Precocious puberty in girls is when the following happens before the age of 8:
- Progressive breast development with menstruation beginning two to three years after
- Accelerated growth
Precocious puberty in boys is when the following happens before the age of 9:
- Penile enlargement
- Testicular development
- Increased muscle development
- Voice change
- Growth of body hair
- Accelerated growth
There are two types of precocious puberty:
- Central precocious puberty (CPP). Central precocious puberty is when the normal process of puberty starts too early. Most of the time there is no underlying medical cause. Less commonly, CPP may be caused by an abnormal pituitary gland or a problem with the hypothalamus.
- Peripheral precocious puberty (PPP). Peripheral precocious puberty occurs when the sex hormone glands (adrenal glands in boys and girls, ovaries in girls and testes in boys) begin functioning earlier than normal. This type of precocious puberty is less common. Reasons the adrenals, ovaries and testes may begin to function earlier than normal include:
- An adrenal tumor that secretes estrogen (hormones that promote the development of female characteristics) or testosterone (a steroid hormone that promotes the development of male characteristics)
- A genetic abnormality called congenital adrenal hyperplasia (CAH) that causes the adrenal glands to make too much androgen (hormones that promote the development of male characteristics)
- Exposure to medicines, creams, ointments or supplements that contain estrogen, androgen or testosterone
- Ovarian cysts or ovarian tumors in girls
- Tumors in the testicles in boys
There are two common forms of precocious puberty that do not require any treatment:
- Premature thelarche. Premature thelarche causes a small amount of breast development in girls without any other changes of puberty. The breast development does not progress and eventually goes away. This often occurs in toddler girls.
- Premature adrenarche. Premature adrenarche occurs when the normal secretion of androgens from the adrenal glands begins unusually early. This leads to small amounts of pubic hair and adult body odor in boys and girls, which increase very slowly. No other signs of puberty are usually present. These changes progress so slowly that the children do not need treatment.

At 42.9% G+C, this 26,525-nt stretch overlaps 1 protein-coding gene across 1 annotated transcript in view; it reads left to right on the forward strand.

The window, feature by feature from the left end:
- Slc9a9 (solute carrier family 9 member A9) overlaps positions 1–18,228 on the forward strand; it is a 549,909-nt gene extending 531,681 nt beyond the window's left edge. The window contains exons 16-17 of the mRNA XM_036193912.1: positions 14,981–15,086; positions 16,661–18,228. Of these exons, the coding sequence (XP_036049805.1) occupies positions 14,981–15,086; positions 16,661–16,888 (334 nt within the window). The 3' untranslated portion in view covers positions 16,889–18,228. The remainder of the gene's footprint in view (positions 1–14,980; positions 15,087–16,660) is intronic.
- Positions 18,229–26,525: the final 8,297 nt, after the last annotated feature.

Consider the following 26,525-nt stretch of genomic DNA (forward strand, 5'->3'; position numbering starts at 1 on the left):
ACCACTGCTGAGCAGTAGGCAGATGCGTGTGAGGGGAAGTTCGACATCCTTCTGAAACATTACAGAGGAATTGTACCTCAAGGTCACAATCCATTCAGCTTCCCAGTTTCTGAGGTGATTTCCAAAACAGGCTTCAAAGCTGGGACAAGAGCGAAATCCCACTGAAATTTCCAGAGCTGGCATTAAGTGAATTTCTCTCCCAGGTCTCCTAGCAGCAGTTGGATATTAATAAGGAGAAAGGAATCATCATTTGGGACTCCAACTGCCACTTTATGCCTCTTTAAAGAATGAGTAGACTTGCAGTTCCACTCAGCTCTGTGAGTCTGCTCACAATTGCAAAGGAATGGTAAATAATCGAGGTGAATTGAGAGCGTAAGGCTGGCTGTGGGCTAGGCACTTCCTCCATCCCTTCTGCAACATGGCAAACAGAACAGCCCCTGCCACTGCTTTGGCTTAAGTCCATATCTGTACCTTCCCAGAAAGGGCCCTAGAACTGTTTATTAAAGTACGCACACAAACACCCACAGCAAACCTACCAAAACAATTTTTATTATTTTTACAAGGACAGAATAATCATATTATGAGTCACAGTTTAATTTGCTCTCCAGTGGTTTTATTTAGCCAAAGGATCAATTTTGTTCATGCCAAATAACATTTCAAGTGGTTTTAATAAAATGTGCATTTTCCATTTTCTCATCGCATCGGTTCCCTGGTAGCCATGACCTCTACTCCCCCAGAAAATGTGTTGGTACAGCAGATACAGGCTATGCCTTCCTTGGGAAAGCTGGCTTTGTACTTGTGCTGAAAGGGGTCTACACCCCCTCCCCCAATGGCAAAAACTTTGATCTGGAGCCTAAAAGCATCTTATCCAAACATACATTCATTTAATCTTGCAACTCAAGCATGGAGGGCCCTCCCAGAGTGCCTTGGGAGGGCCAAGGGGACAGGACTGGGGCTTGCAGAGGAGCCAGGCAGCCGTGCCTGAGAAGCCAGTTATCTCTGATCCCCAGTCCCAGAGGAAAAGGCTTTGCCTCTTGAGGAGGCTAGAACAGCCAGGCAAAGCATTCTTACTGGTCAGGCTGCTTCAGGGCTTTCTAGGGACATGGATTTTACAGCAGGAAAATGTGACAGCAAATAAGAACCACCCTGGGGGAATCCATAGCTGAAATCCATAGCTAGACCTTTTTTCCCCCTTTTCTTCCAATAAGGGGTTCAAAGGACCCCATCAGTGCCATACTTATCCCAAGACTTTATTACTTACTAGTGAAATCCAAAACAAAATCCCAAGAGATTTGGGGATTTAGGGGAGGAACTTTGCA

Diagnosis of Precocious Puberty
If your child is developing faster than normal, it may be due to precocious puberty. Doctors at Riley at IU Health can perform the following exams and tests to make a diagnosis:
- Physical exam. The doctor can compare your child's growth and pubertal development with the growth and pubertal development of children of the same age and gender.
- Blood test. A blood test may be used to check pituitary hormones, sex hormone levels (estradiol or testosterone) and other hormones. The doctor may inject your child with the synthetic hormone leuprolide before measuring these hormones. Leuprolide makes it easier to interpret the results of your child’s test.
- Bone age test. Your child’s doctor may perform a bone age test, which is an X-ray of the left hand and wrist. This test can show how far along in puberty your child is and may show if early puberty will affect your child’s height as an adult.
- Magnetic resonance imaging (MRI). If a blood test indicates central precocious puberty, the doctor may perform a MRI scan of the brain to look for an abnormality in the pituitary gland.